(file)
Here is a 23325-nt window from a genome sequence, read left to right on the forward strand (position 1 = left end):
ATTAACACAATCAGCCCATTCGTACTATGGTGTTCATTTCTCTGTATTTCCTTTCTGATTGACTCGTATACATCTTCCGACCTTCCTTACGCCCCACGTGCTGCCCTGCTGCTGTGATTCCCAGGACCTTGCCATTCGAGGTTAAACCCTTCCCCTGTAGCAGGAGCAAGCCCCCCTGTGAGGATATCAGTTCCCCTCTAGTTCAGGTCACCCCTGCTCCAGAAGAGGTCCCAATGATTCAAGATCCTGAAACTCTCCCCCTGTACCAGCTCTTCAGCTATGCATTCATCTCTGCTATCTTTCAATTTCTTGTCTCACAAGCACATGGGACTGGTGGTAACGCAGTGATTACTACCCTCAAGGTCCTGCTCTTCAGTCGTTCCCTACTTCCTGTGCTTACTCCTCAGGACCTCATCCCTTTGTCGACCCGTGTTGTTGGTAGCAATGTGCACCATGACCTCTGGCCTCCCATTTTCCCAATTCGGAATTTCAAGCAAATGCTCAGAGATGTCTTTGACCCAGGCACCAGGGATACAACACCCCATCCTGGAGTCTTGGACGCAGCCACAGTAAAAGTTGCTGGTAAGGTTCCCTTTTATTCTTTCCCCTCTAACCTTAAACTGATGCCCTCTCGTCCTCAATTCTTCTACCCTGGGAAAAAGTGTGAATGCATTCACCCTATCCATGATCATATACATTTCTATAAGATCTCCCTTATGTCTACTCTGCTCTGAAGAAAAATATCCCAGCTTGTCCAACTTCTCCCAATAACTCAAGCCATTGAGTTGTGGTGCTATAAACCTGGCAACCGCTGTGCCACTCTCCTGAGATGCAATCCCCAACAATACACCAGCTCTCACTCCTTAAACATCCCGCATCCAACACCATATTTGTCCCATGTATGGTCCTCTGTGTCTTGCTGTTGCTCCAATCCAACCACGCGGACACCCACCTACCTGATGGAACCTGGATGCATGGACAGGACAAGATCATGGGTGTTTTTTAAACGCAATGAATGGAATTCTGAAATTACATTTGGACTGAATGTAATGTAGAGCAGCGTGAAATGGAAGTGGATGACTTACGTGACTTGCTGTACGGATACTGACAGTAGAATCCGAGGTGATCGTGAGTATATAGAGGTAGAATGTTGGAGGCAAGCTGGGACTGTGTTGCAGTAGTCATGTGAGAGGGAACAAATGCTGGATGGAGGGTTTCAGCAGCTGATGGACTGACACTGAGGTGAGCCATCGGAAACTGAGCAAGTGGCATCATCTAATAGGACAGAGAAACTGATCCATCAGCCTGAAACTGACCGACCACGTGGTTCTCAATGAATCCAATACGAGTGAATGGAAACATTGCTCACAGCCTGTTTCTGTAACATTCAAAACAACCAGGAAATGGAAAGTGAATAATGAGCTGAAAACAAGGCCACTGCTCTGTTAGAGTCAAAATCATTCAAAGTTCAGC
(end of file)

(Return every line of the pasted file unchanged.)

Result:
Here is a 23325-nt window from a genome sequence, read left to right on the forward strand (position 1 = left end):
ATTAACACAATCAGCCCATTCGTACTATGGTGTTCATTTCTCTGTATTTCCTTTCTGATTGACTCGTATACATCTTCCGACCTTCCTTACGCCCCACGTGCTGCCCTGCTGCTGTGATTCCCAGGACCTTGCCATTCGAGGTTAAACCCTTCCCCTGTAGCAGGAGCAAGCCCCCCTGTGAGGATATCAGTTCCCCTCTAGTTCAGGTCACCCCTGCTCCAGAAGAGGTCCCAATGATTCAAGATCCTGAAACTCTCCCCCTGTACCAGCTCTTCAGCTATGCATTCATCTCTGCTATCTTTCAATTTCTTGTCTCACAAGCACATGGGACTGGTGGTAACGCAGTGATTACTACCCTCAAGGTCCTGCTCTTCAGTCGTTCCCTACTTCCTGTGCTTACTCCTCAGGACCTCATCCCTTTGTCGACCCGTGTTGTTGGTAGCAATGTGCACCATGACCTCTGGCCTCCCATTTTCCCAATTCGGAATTTCAAGCAAATGCTCAGAGATGTCTTTGACCCAGGCACCAGGGATACAACACCCCATCCTGGAGTCTTGGACGCAGCCACAGTAAAAGTTGCTGGTAAGGTTCCCTTTTATTCTTTCCCCTCTAACCTTAAACTGATGCCCTCTCGTCCTCAATTCTTCTACCCTGGGAAAAAGTGTGAATGCATTCACCCTATCCATGATCATATACATTTCTATAAGATCTCCCTTATGTCTACTCTGCTCTGAAGAAAAATATCCCAGCTTGTCCAACTTCTCCCAATAACTCAAGCCATTGAGTTGTGGTGCTATAAACCTGGCAACCGCTGTGCCACTCTCCTGAGATGCAATCCCCAACAATACACCAGCTCTCACTCCTTAAACATCCCGCATCCAACACCATATTTGTCCCATGTATGGTCCTCTGTGTCTTGCTGTTGCTCCAATCCAACCACGCGGACACCCACCTACCTGATGGAACCTGGATGCATGGACAGGACAAGATCATGGGTGTTTTTTAAACGCAATGAATGGAATTCTGAAATTACATTTGGACTGAATGTAATGTAGAGCAGCGTGAAATGGAAGTGGATGACTTACGTGACTTGCTGTACGGATACTGACAGTAGAATCCGAGGTGATCGTGAGTATATAGAGGTAGAATGTTGGAGGCAAGCTGGGACTGTGTTGCAGTAGTCATGTGAGAGGGAACAAATGCTGGATGGAGGGTTTCAGCAGCTGATGGACTGACACTGAGGTGAGCCATCGGAAACTGAGCAAGTGGCATCATCTAATAGGACAGAGAAACTGATCCATCAGCCTGAAACTGACCGACCACGTGGTTCTCAATGAATCCAATACGAGTGAATGGAAACATTGCTCACAGCCTGTTTCTGTAACATTCAAAACAACCAGGAAATGGAAAGTGAATAATGAGCTGAAAACAAGGCCACTGCTCTGTTAGAGTCAAAATCATTCAAAGTTCAGC